OMA imagines a city within a city for a vast engineering school in Paris-Saclay

White interior with multiple levels and overlooking balconies
Lab City CentraleSupélec in Plateau de Saclay, Gif-sur-Yvette, France, designed by OMA. 
(Image credit: Vitor Oliveira. Courtesy of OMA)

A rapidly evolving technology cluster competing for the status of Europe’s Silicon Valley, Paris-Saclay will cover 385 sq km and is set to accumulate 20 per cent of France’s research capacities by 2020.

Part of this enormous project is the new campus for CentraleSupélec, focused on engineering and systems sciences and welcoming 4,200 students this school year. This is possible thanks to a 40,000 sq m facility designed by OMA and a 25,000 sq m building by Swiss architects Annette Gigon and Mike Guyer. Planned cooperatively, the two structures host educational and research spaces, but also a few shared areas – from a sports hall and a theatre, to a language centre and a canteen – to be used by the entire campus.

For OMA’s team, led by Ellen van Loon and Rem Koolhaas, this was an opportunity to demonstrate how architecture can ‘contribute to a new educational, social and civic dimension’. Named Lab City, their project steps away from the conventional idea of a massive, introverted box within an urban area and proposes instead a small, animated city within a city.

High view of lower ground with seating area

Lab City’s expansive interior space.

(Image credit: Philippe Ruault. Courtesy of OMA)

Manhattan’s gridded block system comes to mind when one finds themselves under a gigantic transparent roof, in the midst of classrooms, labs and offices designed as separate ‘buildings’ and connected by a network of alleyways. Each space has large windows facing the ‘streets’, while the rooftops of these mini-buildings provide an additional 2,000 sq m of ‘outdoor’ space intended for more informal use, from lounges to improvised classrooms. The diagonal ‘main street’ continues outside, connecting the campus with the upcoming station of the Grand Paris Express.

Through mixture and openness, the project enables interaction between students, researchers and administration. The director’s area, for instance, is made largely accessible; shared facilities can be leased to external users. Besides, the layout includes two ‘plazas’, with an open-space cafeteria filled by a snacking and laptopping population throughout the day rather than being isolated and open for a few hours only. Classrooms have entire walls acting like whiteboards; one can write on the outward-facing glass walls as well. The large amphitheatre, divisible into three separate segments, serves as both a conference space and an extra classroom. A transparent ETFE roof with a sunshading pattern above the ‘plazas’ and ‘rooftop terraces’ floods the Lab City with light even on rainy days.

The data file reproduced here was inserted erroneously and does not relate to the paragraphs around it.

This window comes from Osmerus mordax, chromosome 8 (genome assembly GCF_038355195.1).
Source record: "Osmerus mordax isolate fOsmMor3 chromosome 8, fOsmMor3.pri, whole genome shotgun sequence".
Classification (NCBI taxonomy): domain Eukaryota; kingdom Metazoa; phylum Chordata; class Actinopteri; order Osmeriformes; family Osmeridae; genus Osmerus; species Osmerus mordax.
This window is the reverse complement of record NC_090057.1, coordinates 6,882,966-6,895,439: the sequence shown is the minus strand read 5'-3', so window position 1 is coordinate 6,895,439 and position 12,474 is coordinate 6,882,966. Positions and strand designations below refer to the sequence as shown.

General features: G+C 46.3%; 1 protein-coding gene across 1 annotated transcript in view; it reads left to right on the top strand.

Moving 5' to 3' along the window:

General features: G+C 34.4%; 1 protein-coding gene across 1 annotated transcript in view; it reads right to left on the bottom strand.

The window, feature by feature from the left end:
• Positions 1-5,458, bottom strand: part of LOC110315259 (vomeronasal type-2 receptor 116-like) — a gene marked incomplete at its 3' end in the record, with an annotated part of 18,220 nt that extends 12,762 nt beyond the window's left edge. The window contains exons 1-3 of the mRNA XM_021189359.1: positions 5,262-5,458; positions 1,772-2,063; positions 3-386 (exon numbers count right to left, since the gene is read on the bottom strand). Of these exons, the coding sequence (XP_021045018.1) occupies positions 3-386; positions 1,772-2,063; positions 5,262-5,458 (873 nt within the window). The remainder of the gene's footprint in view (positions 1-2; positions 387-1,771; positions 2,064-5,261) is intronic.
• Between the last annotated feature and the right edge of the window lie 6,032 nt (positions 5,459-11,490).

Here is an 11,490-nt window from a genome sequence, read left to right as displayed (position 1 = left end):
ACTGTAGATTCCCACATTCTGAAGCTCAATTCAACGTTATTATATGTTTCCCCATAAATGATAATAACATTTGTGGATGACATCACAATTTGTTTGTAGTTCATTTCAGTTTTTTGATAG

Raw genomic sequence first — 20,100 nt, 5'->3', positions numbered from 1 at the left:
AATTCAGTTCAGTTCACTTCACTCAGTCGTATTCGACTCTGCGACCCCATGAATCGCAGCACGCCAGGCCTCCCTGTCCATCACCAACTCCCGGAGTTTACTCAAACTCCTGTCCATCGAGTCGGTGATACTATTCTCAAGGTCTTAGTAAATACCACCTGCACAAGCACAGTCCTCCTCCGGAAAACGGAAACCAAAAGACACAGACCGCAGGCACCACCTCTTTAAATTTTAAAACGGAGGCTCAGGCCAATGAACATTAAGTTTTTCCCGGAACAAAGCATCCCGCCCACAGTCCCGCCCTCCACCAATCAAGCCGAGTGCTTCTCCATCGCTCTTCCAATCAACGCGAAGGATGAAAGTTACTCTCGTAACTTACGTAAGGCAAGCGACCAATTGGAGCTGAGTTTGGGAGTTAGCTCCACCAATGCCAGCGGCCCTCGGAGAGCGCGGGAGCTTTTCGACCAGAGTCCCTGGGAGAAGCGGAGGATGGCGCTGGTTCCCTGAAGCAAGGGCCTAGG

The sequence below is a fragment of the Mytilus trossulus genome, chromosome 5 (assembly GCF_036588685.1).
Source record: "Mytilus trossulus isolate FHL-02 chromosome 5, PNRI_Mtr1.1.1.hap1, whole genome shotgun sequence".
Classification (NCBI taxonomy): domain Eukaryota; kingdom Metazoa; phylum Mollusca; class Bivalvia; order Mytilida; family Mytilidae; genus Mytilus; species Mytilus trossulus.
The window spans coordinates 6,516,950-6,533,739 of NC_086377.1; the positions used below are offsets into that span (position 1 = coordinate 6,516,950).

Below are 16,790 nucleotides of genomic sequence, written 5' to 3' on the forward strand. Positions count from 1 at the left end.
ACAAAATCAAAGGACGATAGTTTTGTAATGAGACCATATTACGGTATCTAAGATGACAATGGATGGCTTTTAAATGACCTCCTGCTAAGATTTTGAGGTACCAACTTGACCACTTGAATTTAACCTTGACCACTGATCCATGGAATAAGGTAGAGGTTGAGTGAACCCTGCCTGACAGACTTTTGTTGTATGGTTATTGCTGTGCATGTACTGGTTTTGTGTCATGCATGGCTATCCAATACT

By 2019, the campus will have new neighbours: Renzo Piano’s design for École Normale Supérieure and a telecommunications school by next year’s Venice Biennale of Architecture curators, Dublin-based Grafton Architects. Further away, but still within Paris-Saclay, a Sou Fujimoto-led team of French and Japanese architects will deliver the future learning centre for the École Polytechnique.

Walkway between buildings

The main street cuts diagonally across Lab City, allowing a seamless experience between the building and its surroundings, providing a convenient public route to the neighbourhood and the future subway station.

(Image credit: Philippe Ruault​. Courtesy of OMA)

High ceilings above seating area

The architecture provides a framework for constantly changing requirements, allowing the programme to be reconfigured or intensified as necessary.

(Image credit: Philippe Ruault​. Courtesy of OMA)

Balcony overlooking seating area

OMA’s multi-layered design integrates urbanism within the school.

(Image credit: Philippe Ruault​. Courtesy of OMA)

Walkway across split level balconies

The architects imagined the laboratories as a collection of discreet parcels in an open-plan grid.

(Image credit: Vitor Oliveira. Courtesy of OMA)

Stone walled stairwell

The project features wide internal stairways.

(Image credit: Vitor Oliveira. Courtesy of OMA)

Birdseye view of roof

A lightweight roof covers the entire complex, allowing ‘external’ protected spaces to be used freely all year long.

(Image credit: Vitor Oliveira. Courtesy of OMA)

Exterior of building

The exterior of Lab City.

(Image credit: Philippe Ruault. Courtesy of OMA)


For more information, vistit the OMA website